Very Impressive, but I don't understand WHY they are successful.

Ads may come to Instagram slate.com
66 points by jalanco  9 hours ago   46 comments top 12
jemka 8 hours ago 3 replies      
1. Facebook is a for profit company.

2. Facebook probably wants to seek a direct monetary ROI on Instagram.

3. Facebook may or may not have figured out that strategy. Either way, not revealing those details is an indication of nothing beyond standard business practice.

4. Some users don't like ads, which is evident by the popularity of ad blocking tools.

5. Some users don't mind ads, some even click on them, which is evident by the revenue ads generate.

What part of this article brings anything new to the table that we haven't known for months/years?

juiceandjuice 8 hours ago 1 reply      
I like how they used twitter to complain about a social media application having ads.
kyllo 8 hours ago 4 replies      
Kind of a condescending article. Really, Instagram pulled an enormous bait-and-switch. Create a great application, give it away for free until you've built up a huge base of users, then sell the application and its user base to another company and let them figure out how to actually make money off it.

Understandably users are going to be upset because they're being asked to either pay for or see ads with something that they used to get for free and ad-free. People will always be upset when you take something away, even if you gave it to them for free.

quarterto 8 hours ago 3 replies      
Either: Facebook have no imagination.
Or: Slate (and the internet) has the wrong end of the stick.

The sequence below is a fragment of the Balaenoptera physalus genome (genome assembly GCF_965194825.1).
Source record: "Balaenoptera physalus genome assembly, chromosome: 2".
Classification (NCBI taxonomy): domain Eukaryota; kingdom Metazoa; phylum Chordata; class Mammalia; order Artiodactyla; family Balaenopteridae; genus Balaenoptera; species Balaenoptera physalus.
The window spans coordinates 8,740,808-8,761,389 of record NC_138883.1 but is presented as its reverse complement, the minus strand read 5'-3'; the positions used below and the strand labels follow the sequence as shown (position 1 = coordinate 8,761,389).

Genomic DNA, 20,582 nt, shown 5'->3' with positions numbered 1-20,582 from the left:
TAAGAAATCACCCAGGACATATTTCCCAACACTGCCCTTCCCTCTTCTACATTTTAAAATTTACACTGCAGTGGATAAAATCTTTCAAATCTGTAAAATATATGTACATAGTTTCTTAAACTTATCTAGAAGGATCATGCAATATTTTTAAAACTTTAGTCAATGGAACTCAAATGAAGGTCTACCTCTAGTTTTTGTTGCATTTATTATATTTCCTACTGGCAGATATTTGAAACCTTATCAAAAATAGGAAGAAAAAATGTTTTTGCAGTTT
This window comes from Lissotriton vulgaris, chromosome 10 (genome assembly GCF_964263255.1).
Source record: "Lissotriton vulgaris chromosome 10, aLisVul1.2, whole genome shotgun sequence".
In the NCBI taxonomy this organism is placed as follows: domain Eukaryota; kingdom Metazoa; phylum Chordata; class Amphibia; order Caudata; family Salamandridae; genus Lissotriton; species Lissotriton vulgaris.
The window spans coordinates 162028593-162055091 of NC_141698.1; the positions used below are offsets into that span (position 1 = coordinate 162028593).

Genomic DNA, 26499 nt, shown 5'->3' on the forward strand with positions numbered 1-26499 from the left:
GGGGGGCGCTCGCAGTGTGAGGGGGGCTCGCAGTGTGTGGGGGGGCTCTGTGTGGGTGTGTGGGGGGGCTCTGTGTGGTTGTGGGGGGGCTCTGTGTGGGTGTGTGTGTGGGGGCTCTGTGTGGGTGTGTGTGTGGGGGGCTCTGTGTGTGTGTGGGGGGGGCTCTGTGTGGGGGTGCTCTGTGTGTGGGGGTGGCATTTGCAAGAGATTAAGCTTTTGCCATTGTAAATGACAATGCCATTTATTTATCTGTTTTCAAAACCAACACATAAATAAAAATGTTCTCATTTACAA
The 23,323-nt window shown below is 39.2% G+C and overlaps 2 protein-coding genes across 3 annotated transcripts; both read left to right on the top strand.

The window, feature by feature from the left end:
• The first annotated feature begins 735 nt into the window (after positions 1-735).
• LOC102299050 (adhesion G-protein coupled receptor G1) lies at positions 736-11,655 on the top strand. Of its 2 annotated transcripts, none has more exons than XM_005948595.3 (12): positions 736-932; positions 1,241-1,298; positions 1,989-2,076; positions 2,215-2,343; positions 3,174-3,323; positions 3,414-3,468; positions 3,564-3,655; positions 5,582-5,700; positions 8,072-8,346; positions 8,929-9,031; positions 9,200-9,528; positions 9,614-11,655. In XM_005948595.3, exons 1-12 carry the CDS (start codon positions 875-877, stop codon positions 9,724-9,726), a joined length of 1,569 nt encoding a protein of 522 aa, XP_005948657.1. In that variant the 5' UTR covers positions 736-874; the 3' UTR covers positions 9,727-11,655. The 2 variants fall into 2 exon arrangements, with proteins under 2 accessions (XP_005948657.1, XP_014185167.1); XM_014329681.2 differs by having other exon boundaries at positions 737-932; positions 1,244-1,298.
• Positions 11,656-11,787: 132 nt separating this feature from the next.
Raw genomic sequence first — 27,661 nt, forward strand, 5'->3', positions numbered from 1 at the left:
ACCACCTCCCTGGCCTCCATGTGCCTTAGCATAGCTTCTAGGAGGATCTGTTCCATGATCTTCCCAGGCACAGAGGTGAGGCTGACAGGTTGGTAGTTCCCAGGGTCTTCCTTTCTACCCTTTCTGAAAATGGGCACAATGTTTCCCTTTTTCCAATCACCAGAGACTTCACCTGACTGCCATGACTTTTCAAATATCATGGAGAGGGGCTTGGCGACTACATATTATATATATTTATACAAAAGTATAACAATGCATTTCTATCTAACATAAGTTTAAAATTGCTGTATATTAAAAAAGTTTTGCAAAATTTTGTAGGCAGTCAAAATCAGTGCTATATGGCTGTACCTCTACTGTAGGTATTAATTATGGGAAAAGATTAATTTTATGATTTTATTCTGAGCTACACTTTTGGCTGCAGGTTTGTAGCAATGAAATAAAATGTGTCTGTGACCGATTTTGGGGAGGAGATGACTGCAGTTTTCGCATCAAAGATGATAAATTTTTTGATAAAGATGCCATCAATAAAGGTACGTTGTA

Scenario the first.

So FB dropped a cool billion on a photo-sharing social network and app with a sizeable, vehemently dedicated and pretty damn vocal userbase. Now they want to make money out of it. Fine.

"So guys, Instagram monetization. Hit me."

I (and I'm sure a large majority of Instagram users) am pretty much instantly put off by ads. Especially in-app or in-feed apps. Any ad space sold on my screen is pretty much money wasted.

Scenario the second.

There have to be other ways to make money from Instagram that make one iota of sense given the community and demographic. Premium filters maybe? I'm just sayin'.

runT1ME 7 hours ago 0 replies      
They don't really need 'ads', just corporate accounts, right?

When someone creates an account they could immediately be following a Coca Cola, BMW and Apple instagram account.

They could even make it a requirement to follow a small number of brands.

I for one wouldn't be too pissed if an occasional cool picture of an apple store or BMW came up in my feed...

debacle 8 hours ago 0 replies      
Headline in a year: "Instagram Owners Appalled To Learn That Users Don't Like Ads"

The fact of the matter is that, as long as the VC treadmill keeps moving, there will be start-ups earlier in the cycle willing to take the place of start-ups like Instagram and Facebook (which are trying to find a way towards profitability).

zissou 8 hours ago 0 replies      
I expected to see (theonion.com) at the end of this title after reading it.
404error 8 hours ago 3 replies      
They should partner with http://printstagr.am/ and make money off their users.
larrydavid 7 hours ago 0 replies